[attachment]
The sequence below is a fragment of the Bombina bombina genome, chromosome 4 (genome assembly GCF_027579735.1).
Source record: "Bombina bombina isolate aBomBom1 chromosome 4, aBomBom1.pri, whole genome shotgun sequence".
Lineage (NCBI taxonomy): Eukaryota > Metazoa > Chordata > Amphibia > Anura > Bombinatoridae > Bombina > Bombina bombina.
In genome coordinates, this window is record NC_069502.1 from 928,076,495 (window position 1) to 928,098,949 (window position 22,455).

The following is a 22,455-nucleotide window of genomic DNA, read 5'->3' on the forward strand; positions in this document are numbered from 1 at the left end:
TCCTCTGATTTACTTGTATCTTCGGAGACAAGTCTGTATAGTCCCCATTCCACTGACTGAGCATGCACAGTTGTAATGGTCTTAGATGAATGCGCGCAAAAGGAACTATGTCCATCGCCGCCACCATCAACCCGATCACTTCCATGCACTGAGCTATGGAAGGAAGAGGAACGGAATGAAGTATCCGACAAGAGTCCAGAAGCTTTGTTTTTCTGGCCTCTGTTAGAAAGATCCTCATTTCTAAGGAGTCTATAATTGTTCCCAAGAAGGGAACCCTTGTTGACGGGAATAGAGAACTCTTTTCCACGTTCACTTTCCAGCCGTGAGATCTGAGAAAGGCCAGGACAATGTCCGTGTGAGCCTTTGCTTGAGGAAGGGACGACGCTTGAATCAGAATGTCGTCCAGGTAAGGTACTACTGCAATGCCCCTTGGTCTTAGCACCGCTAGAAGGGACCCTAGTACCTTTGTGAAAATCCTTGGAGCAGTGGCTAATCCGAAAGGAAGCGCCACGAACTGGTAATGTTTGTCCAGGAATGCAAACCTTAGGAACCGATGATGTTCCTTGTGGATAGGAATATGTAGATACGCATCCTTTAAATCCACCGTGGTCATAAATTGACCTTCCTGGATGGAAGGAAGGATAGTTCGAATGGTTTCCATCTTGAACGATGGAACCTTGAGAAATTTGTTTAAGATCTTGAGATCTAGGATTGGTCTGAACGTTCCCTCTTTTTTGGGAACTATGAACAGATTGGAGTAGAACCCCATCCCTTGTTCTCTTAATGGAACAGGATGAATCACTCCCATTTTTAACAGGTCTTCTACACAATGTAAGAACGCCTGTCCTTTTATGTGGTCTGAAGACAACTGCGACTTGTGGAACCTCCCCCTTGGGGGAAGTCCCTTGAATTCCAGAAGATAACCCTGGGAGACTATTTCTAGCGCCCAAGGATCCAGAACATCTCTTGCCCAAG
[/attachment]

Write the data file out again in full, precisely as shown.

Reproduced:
The sequence below is a fragment of the Bombina bombina genome, chromosome 4 (genome assembly GCF_027579735.1).
Source record: "Bombina bombina isolate aBomBom1 chromosome 4, aBomBom1.pri, whole genome shotgun sequence".
Lineage (NCBI taxonomy): Eukaryota > Metazoa > Chordata > Amphibia > Anura > Bombinatoridae > Bombina > Bombina bombina.
In genome coordinates, this window is record NC_069502.1 from 928,076,495 (window position 1) to 928,098,949 (window position 22,455).

The following is a 22,455-nucleotide window of genomic DNA, read 5'->3' on the forward strand; positions in this document are numbered from 1 at the left end:
TCCTCTGATTTACTTGTATCTTCGGAGACAAGTCTGTATAGTCCCCATTCCACTGACTGAGCATGCACAGTTGTAATGGTCTTAGATGAATGCGCGCAAAAGGAACTATGTCCATCGCCGCCACCATCAACCCGATCACTTCCATGCACTGAGCTATGGAAGGAAGAGGAACGGAATGAAGTATCCGACAAGAGTCCAGAAGCTTTGTTTTTCTGGCCTCTGTTAGAAAGATCCTCATTTCTAAGGAGTCTATAATTGTTCCCAAGAAGGGAACCCTTGTTGACGGGAATAGAGAACTCTTTTCCACGTTCACTTTCCAGCCGTGAGATCTGAGAAAGGCCAGGACAATGTCCGTGTGAGCCTTTGCTTGAGGAAGGGACGACGCTTGAATCAGAATGTCGTCCAGGTAAGGTACTACTGCAATGCCCCTTGGTCTTAGCACCGCTAGAAGGGACCCTAGTACCTTTGTGAAAATCCTTGGAGCAGTGGCTAATCCGAAAGGAAGCGCCACGAACTGGTAATGTTTGTCCAGGAATGCAAACCTTAGGAACCGATGATGTTCCTTGTGGATAGGAATATGTAGATACGCATCCTTTAAATCCACCGTGGTCATAAATTGACCTTCCTGGATGGAAGGAAGGATAGTTCGAATGGTTTCCATCTTGAACGATGGAACCTTGAGAAATTTGTTTAAGATCTTGAGATCTAGGATTGGTCTGAACGTTCCCTCTTTTTTGGGAACTATGAACAGATTGGAGTAGAACCCCATCCCTTGTTCTCTTAATGGAACAGGATGAATCACTCCCATTTTTAACAGGTCTTCTACACAATGTAAGAACGCCTGTCCTTTTATGTGGTCTGAAGACAACTGCGACTTGTGGAACCTCCCCCTTGGGGGAAGTCCCTTGAATTCCAGAAGATAACCCTGGGAGACTATTTCTAGCGCCCAAGGATCCAGAACATCTCTTGCCCAAG